Topic:The Perils of Prosperity
Hezekiah received the envoys gladly and showed them what was in his storehouses — the silver, the gold, the spices, the fine olive oil — his entire armory and everything found among his treasures. There was nothing in his palace or in all his kingdom that Hezekiah did not show them.
Taken in by the flattery of Babylon, the king trusted these ambassadors despite the fact that Isaiah had spoken very clearly of the threat from that quarter: what Babylon represented in spiritual terms, and what Babylon’s ultimate fate would be. But the king ignored Isaiah’s words, as many today ignore the clear warnings of Scripture.
So Isaiah pays another visit to Hezekiah. The old prophet says to the king, I see you have had visitors. Who were these men? Oh, replies Hezekiah, they are ambassadors from Babylon, the great power to the east. This superpower has recognized our tiny kingdom, and that makes me feel proud and honored. Doubtless he had shown the letter to his wife, exclaiming, Look, dear, the king of Babylon has now taken note of us. Asked by Isaiah what he had shown these ambassadors, Hezekiah replied, I showed them everything we’ve got—all our treasures, all our defenses, everything.
Isaiah goes on to give a prediction of what will result from the king’s foolishness: Hear the word of the Lord Almighty: The time will surely come when everything in your palace, and all that your predecessors have stored up until this day, will be carried off to Babylon. Nothing will be left, says the Lord. And some of your descendants, your own flesh and blood who will be born to you, will be taken away, and they will become eunuchs in the palace of the king of Babylon. (Isaiah 39:5b-7)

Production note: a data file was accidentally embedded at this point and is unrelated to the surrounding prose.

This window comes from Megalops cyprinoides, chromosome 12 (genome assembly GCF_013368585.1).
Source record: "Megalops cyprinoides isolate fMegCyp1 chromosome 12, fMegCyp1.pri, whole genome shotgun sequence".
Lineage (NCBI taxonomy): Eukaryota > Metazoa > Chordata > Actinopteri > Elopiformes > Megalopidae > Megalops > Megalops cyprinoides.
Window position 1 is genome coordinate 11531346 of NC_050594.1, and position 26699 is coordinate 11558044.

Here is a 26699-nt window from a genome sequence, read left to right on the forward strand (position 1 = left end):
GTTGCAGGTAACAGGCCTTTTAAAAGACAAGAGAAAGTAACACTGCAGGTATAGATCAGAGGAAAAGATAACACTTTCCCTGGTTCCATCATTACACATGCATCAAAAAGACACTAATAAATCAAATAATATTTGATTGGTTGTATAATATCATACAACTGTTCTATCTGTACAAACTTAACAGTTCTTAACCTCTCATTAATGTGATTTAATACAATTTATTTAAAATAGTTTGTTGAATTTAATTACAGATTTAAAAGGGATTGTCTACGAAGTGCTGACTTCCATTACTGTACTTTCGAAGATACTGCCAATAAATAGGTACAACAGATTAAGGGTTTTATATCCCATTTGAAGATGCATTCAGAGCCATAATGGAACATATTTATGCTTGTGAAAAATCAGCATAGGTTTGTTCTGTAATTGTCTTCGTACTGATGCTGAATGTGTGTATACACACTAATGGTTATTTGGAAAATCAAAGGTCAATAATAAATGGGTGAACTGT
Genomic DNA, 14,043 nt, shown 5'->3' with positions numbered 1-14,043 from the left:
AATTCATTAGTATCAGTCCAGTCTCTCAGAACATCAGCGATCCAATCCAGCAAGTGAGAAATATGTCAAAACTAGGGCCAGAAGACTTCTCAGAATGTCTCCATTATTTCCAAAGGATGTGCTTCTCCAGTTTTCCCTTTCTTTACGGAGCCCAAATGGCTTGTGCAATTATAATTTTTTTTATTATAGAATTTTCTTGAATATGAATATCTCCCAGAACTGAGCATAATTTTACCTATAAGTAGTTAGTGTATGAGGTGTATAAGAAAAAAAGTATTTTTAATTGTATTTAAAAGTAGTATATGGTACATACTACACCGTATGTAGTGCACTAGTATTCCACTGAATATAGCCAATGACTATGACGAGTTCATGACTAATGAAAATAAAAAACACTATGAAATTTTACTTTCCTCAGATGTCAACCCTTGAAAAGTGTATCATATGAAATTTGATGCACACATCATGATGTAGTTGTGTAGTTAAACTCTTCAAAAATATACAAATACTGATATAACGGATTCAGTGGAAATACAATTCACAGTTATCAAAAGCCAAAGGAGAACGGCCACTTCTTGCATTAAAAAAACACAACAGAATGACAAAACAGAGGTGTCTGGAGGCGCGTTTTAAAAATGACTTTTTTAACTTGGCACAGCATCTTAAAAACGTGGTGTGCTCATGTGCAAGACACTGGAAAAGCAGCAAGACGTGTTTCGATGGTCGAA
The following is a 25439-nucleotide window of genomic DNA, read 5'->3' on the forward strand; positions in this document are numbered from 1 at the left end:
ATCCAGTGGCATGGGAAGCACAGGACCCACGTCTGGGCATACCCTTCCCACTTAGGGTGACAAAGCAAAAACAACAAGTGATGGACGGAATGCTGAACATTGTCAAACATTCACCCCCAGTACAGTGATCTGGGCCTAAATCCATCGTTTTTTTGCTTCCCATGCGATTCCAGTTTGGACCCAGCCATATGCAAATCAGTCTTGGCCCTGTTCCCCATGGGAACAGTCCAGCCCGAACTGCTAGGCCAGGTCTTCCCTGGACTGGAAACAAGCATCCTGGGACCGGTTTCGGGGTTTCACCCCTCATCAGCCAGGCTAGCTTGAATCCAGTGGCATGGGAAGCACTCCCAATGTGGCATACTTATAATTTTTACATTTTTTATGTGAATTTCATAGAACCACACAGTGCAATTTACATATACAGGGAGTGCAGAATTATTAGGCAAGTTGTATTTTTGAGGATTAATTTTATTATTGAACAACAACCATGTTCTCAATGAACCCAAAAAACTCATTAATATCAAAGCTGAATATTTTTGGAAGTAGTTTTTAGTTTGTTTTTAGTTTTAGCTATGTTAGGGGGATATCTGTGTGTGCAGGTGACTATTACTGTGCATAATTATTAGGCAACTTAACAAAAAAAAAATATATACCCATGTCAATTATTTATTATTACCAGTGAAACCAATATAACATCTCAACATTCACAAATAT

What this is meant to teach us is that prosperity is a greater threat than adversity. When we are challenged, attacked and insulted, we naturally run to the Lord as our defender. Ah, but when we are offered a new position, with a higher salary, and to take it we must remove ourselves and our families from the influences that have shaped us morally and spiritually; or when our work is of such a nature that we are taken away from time we should spend seeking first God’s kingdom, it is then we are being exposed to the subtle trap of Babylon. We have all known people who have fallen into this trap, losing spiritual vitality sometimes for years because they failed to heed warnings concerning the allurements of the world.
Alexander Solzhenitsyn tells of once having a very close friend while he was imprisoned in the Gulag. They saw eye to eye on everything. They enjoyed the same things, they liked to discuss the same subjects. Solzhenitsyn thought their friendship would last a lifetime. To his astonishment, however, when his friend was offered a privileged position in the prison system he accepted it. That was the first step in a change in his friend that ultimately saw him end up as a torturer who devised horrible and cruel torments against Soviet prisoners. Solzhenitsyn described the fear in his own heart when he realized that simple decisions, made in a moment, in the face of an offer of prosperity, could wreck a life, where personal attack and insult had been unable to shake one’s faith.
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The great test of faith comes not when we receive news that offends us, insults us, or seems to threaten our lives. Rather, we ought to take offers of prosperity and blessing and spread these before the Lord, and listen to his wise words in evaluating what we are being offered.
Thank you, Father, for the clear glimpse of the wisdom of your word regarding the true threats to my life. Help me to remember that I have an enemy who can blatantly attack my faith; or he can come with allurements in what seems an offer of greater prosperity, better conditions, or more honor. Grant me the wisdom to evaluate such threats.
Do we measure our worth by worldly gain? What if we were to gain the whole world and lose our own souls? Do we need a radical reassessment of our identity?